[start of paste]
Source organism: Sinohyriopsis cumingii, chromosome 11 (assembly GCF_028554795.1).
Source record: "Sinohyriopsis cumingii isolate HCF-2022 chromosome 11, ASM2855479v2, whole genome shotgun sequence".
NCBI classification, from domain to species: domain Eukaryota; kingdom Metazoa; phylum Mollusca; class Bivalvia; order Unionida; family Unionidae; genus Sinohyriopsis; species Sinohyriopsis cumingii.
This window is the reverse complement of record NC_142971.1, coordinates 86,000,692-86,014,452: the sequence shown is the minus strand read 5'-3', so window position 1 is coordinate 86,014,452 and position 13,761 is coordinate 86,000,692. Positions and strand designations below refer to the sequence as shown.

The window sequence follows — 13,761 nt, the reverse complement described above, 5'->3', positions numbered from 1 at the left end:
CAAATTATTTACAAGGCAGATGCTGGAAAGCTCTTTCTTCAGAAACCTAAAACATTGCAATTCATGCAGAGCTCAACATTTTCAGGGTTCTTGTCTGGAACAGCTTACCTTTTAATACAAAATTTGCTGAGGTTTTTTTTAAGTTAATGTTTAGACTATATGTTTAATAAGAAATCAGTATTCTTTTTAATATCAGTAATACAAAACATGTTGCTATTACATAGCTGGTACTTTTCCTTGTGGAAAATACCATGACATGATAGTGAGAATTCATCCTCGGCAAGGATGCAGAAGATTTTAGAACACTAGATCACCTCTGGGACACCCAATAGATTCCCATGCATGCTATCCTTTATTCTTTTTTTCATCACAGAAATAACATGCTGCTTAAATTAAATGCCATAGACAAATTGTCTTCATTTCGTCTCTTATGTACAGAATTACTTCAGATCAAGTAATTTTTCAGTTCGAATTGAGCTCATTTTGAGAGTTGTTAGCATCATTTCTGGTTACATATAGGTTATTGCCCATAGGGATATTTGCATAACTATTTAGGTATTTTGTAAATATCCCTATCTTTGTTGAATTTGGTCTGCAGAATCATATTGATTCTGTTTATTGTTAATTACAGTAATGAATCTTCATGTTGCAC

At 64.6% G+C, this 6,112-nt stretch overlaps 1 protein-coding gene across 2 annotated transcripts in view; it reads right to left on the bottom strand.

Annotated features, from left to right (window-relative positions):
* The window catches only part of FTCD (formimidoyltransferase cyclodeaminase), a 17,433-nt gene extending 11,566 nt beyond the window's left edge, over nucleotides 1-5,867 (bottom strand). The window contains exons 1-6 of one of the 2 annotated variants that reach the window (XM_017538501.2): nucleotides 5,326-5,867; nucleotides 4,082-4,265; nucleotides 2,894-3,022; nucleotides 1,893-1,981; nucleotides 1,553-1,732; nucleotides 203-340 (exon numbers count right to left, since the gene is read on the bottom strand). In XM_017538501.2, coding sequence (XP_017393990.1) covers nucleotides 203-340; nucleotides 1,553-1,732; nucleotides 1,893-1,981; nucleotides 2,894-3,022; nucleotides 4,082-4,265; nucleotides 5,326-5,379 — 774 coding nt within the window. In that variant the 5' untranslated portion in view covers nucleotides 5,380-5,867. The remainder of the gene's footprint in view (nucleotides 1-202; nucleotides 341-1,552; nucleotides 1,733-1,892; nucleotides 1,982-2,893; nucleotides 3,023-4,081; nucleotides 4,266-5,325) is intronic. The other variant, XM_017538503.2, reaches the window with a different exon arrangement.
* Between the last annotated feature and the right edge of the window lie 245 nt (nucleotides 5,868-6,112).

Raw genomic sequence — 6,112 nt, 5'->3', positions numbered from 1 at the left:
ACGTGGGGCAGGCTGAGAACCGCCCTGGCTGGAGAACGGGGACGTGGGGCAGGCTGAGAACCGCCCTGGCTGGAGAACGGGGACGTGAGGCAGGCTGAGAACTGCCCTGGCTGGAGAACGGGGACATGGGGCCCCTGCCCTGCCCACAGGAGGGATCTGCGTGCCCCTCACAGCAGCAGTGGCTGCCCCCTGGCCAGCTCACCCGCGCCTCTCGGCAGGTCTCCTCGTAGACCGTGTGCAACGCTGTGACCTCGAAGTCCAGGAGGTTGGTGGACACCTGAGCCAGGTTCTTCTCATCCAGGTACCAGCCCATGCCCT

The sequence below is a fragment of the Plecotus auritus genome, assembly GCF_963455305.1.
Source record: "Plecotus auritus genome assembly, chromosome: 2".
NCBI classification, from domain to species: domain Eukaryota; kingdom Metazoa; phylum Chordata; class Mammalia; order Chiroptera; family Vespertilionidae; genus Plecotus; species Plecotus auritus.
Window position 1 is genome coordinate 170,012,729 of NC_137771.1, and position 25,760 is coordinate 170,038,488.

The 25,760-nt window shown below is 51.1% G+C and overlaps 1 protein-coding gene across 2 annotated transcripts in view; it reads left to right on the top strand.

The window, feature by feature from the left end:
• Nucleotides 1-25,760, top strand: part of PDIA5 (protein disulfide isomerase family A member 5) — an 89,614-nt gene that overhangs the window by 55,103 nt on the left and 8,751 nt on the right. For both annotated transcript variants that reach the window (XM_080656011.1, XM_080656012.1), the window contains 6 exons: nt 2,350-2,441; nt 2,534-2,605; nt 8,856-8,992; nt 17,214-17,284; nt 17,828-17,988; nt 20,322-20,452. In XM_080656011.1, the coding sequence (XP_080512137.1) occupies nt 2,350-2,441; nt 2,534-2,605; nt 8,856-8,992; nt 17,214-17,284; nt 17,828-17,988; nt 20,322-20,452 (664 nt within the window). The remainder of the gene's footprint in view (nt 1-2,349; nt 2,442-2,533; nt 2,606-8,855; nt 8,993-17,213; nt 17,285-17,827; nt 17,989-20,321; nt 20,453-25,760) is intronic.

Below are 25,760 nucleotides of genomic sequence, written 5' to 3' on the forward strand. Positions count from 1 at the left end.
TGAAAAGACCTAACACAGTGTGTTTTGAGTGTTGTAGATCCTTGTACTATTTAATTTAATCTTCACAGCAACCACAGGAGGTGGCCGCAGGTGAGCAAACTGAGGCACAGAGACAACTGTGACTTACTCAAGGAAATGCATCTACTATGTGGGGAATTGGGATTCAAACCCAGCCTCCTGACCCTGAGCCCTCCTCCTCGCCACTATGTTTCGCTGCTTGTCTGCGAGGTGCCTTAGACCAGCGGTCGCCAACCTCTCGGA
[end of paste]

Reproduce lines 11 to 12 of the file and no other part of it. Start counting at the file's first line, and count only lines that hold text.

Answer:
Raw genomic sequence — 6,112 nt, 5'->3', positions numbered from 1 at the left:
ACGTGGGGCAGGCTGAGAACCGCCCTGGCTGGAGAACGGGGACGTGGGGCAGGCTGAGAACCGCCCTGGCTGGAGAACGGGGACGTGAGGCAGGCTGAGAACTGCCCTGGCTGGAGAACGGGGACATGGGGCCCCTGCCCTGCCCACAGGAGGGATCTGCGTGCCCCTCACAGCAGCAGTGGCTGCCCCCTGGCCAGCTCACCCGCGCCTCTCGGCAGGTCTCCTCGTAGACCGTGTGCAACGCTGTGACCTCGAAGTCCAGGAGGTTGGTGGACACCTGAGCCAGGTTCTTCTCATCCAGGTACCAGCCCATGCCCT